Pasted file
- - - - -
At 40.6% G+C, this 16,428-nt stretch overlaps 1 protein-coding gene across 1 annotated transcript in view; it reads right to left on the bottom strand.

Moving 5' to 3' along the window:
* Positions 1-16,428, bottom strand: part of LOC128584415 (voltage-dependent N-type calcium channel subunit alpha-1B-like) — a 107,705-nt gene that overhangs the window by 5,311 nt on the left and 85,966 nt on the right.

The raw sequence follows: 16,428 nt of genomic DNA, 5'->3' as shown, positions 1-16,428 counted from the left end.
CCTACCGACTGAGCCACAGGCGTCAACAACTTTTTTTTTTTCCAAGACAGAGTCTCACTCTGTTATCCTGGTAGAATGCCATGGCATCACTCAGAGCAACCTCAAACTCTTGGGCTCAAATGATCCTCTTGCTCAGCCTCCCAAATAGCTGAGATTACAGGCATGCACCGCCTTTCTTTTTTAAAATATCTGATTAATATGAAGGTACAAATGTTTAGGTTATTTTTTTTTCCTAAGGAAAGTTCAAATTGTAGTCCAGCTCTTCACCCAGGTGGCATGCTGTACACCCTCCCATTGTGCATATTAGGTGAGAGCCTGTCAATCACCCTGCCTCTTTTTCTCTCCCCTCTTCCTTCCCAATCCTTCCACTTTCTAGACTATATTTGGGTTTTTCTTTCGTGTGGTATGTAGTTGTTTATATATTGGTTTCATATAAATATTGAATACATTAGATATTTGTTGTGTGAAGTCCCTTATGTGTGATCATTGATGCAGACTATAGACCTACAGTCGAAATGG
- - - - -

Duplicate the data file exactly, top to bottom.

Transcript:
At 40.6% G+C, this 16,428-nt stretch overlaps 1 protein-coding gene across 1 annotated transcript in view; it reads right to left on the bottom strand.

Moving 5' to 3' along the window:
* Positions 1-16,428, bottom strand: part of LOC128584415 (voltage-dependent N-type calcium channel subunit alpha-1B-like) — a 107,705-nt gene that overhangs the window by 5,311 nt on the left and 85,966 nt on the right.

The raw sequence follows: 16,428 nt of genomic DNA, 5'->3' as shown, positions 1-16,428 counted from the left end.
CCTACCGACTGAGCCACAGGCGTCAACAACTTTTTTTTTTTCCAAGACAGAGTCTCACTCTGTTATCCTGGTAGAATGCCATGGCATCACTCAGAGCAACCTCAAACTCTTGGGCTCAAATGATCCTCTTGCTCAGCCTCCCAAATAGCTGAGATTACAGGCATGCACCGCCTTTCTTTTTTAAAATATCTGATTAATATGAAGGTACAAATGTTTAGGTTATTTTTTTTTCCTAAGGAAAGTTCAAATTGTAGTCCAGCTCTTCACCCAGGTGGCATGCTGTACACCCTCCCATTGTGCATATTAGGTGAGAGCCTGTCAATCACCCTGCCTCTTTTTCTCTCCCCTCTTCCTTCCCAATCCTTCCACTTTCTAGACTATATTTGGGTTTTTCTTTCGTGTGGTATGTAGTTGTTTATATATTGGTTTCATATAAATATTGAATACATTAGATATTTGTTGTGTGAAGTCCCTTATGTGTGATCATTGATGCAGACTATAGACCTACAGTCGAAATGG